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Current Issues in Personality Psychology
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Special Thematic Section on New Insights into Individual Differences in Sport Psychology. Guest Editor: Dagmara Budnik-Przybylska
Original paper

The motivational function of an objective in physical activity and sport

Mariusz Lipowski
,
Anna Ussorowska

Current Issues in Personality Psychology, 6(1), 57–66
Online publish date: 2017/12/14
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Background

When considering the role of physical activity, it is impossible to overlook the complexity of the reasons for its undertaking – they usually determine the level of engagement, and significantly contribute to the desire to either continue the activity or to drop it (Lipowski, 2006). Zaleski defines a goal as “a future state that is cognitively represented, possible to achieve, has a value and regulatory power, and is pursued by an individual through their actions” (Zaleski, 1991, p. 60). In a way, this expands on the line of thought of scholars such as Tomaszewski (1979), who defines a goal as an anticipated final situation, and Kozielecki (1987), who describes a goal as a projected state that an individual intends to achieve after undertaking action. A slightly different definition is given by Pervin (1993): “a goal can be defined as a mental image or other endpoint representation associated with affect towards which action may be directed”. The meaning of goals differs – their functions can be behavioural, emotional, orientational, or social (Kreitler & Kreitler, 1994). Kozielecki (2000) believes that goals directly regulate behaviours, serving indispensable functions in the course of activities.
The right strength of motives facilitates overcoming difficulties arising in the process of setting life goals. An adequately strong motive causes the individual to concentrate on the goal of their actions. The contentment of reaching a goal is an appropriate motivation for planning increasingly difficult goals. Strong motivation also eliminates competing motives, i.e. interest in other matters such as taking a rest or watching TV (Blecharz, 2002).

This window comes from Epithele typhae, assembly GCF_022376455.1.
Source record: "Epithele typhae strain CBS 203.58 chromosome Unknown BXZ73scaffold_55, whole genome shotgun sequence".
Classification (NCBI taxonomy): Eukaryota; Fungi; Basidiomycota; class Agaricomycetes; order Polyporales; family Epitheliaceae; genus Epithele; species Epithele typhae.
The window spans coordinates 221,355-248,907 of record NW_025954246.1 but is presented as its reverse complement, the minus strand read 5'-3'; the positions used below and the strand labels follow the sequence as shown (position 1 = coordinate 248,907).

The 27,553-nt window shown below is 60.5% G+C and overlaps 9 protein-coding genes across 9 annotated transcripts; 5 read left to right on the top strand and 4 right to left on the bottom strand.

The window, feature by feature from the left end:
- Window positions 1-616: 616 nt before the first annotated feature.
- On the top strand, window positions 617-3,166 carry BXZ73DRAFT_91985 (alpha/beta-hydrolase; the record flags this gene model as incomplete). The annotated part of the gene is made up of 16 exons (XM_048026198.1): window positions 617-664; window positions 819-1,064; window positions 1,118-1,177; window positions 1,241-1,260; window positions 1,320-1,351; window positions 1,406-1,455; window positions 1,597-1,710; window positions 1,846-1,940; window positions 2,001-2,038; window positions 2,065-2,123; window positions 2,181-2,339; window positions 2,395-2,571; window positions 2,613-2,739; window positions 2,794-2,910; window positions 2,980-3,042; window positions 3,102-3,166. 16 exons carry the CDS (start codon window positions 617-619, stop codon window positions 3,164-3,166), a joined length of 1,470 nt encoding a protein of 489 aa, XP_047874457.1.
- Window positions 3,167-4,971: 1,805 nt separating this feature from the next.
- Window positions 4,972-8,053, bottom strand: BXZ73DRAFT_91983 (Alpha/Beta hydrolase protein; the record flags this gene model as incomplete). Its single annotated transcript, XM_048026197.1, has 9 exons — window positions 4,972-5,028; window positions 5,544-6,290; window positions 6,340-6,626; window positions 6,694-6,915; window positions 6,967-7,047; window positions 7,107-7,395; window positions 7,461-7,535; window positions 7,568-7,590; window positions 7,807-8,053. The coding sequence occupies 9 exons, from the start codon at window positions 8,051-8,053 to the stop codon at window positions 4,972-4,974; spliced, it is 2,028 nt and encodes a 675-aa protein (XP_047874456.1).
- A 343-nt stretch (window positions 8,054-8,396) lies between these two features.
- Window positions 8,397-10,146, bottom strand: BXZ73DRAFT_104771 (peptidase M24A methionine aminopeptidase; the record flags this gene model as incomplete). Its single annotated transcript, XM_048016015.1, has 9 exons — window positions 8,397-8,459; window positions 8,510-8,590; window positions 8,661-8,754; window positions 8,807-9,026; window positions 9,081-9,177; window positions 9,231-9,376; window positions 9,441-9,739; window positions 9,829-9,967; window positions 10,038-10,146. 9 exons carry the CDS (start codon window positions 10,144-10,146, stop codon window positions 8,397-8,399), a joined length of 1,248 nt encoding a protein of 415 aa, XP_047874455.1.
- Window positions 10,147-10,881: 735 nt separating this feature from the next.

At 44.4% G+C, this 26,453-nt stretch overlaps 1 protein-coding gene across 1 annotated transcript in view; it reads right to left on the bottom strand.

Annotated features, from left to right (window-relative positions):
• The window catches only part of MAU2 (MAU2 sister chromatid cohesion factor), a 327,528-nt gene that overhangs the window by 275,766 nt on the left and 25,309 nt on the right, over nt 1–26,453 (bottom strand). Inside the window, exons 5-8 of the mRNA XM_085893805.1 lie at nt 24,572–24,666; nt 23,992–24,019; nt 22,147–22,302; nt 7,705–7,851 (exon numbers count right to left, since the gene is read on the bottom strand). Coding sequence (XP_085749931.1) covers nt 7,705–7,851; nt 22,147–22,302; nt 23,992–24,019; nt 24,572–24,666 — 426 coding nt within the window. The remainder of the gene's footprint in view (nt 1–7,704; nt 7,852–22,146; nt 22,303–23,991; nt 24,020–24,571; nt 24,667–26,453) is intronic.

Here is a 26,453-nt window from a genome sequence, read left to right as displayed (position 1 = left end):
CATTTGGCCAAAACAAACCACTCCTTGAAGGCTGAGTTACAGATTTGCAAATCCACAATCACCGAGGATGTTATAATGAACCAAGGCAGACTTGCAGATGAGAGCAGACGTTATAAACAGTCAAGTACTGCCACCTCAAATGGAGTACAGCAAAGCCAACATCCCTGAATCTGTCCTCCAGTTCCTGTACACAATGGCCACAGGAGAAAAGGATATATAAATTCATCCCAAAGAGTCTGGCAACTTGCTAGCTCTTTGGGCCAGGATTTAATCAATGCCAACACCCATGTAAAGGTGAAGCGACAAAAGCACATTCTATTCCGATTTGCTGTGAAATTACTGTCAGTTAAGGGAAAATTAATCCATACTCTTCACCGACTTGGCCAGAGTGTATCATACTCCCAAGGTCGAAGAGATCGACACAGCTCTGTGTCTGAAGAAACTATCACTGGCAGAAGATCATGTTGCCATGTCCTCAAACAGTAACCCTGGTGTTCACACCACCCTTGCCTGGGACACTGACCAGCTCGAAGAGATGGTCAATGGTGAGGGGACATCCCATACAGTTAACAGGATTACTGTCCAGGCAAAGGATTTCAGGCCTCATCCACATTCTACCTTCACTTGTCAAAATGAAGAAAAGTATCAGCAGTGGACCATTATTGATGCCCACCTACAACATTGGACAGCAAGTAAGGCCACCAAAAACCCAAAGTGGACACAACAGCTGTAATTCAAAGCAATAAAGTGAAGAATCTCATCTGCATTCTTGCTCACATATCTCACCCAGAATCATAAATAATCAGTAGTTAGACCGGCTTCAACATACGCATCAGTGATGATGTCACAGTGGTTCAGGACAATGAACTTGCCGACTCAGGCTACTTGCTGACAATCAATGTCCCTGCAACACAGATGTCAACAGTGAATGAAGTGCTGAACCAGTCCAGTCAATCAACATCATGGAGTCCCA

Nuttin (2014) believes that goals are an important element in the motivational process, and needs are the source of goals. Setting goals makes for a cognitive fulfilment of a need and to some extent it eliminates the motivational tension that arises. Bandura (1989) believes that goals that we set for ourselves motivate us more than do those that are set for us by other people. Zaleski (1991) states that the more certain the achievement of the goals is, the greater the motivational strength it possesses. He believes that goals have a motivational function when they are significant, creative, are of some value to the individual or to other persons, and when they are situated in the long-term future. On the other hand, imposed goals have a lower motivational value. Franken (2005) believes that goals imposed by others have motivational value only when the person is engaged in their realisation.
One can look at the goals of physical activity from many perspectives. The analysis not only considers the process of setting goals, but also the goals that are already set and are in the process of being realised – their regulatory influence on action is of interest. The starting point of the considerations in this paper is the suggested influence of goals on behaviour, because “behaviour measured in a predefined way is a criterion for the assessment of the motivational role of a goal” (Zaleski, 1991, p. 147).

Motives for undertaking physical activity

The results of a 2013 population survey by Poland’s Centre for Public Opinion Research (CBOŚ) showed that 66% of respondents had done sports or other kinds of physical activity in the year preceding the study, where 40% undertook regular physical activity and 26% engaged in such activity sporadically. It seems important to ask about the motives of undertaking physical activity. Poles indicated most frequently the health (70%) and the hedonistic (61%) aspects. Almost half of those undertaking physical activity stated that they work out for improved well-being, in order to work off stress, and to be in good form (47%).
Research by Molanorouzi, Khoo, and Morris (2015) on a Malaysian sample of 703 men and 657 women showed that motives for participation differ depending on age, sex, and type of activity, where women, to a larger extent than men, were interested in the improvement of their looks and physical condition, whereas men were more interested in competition. In participants aged below 40 years, physical activity was undertaken for self-improvement and for the pleasure associated with physical effort, while among people aged above 40 years, improvement of mental condition and the expectations of others turned out to be more important.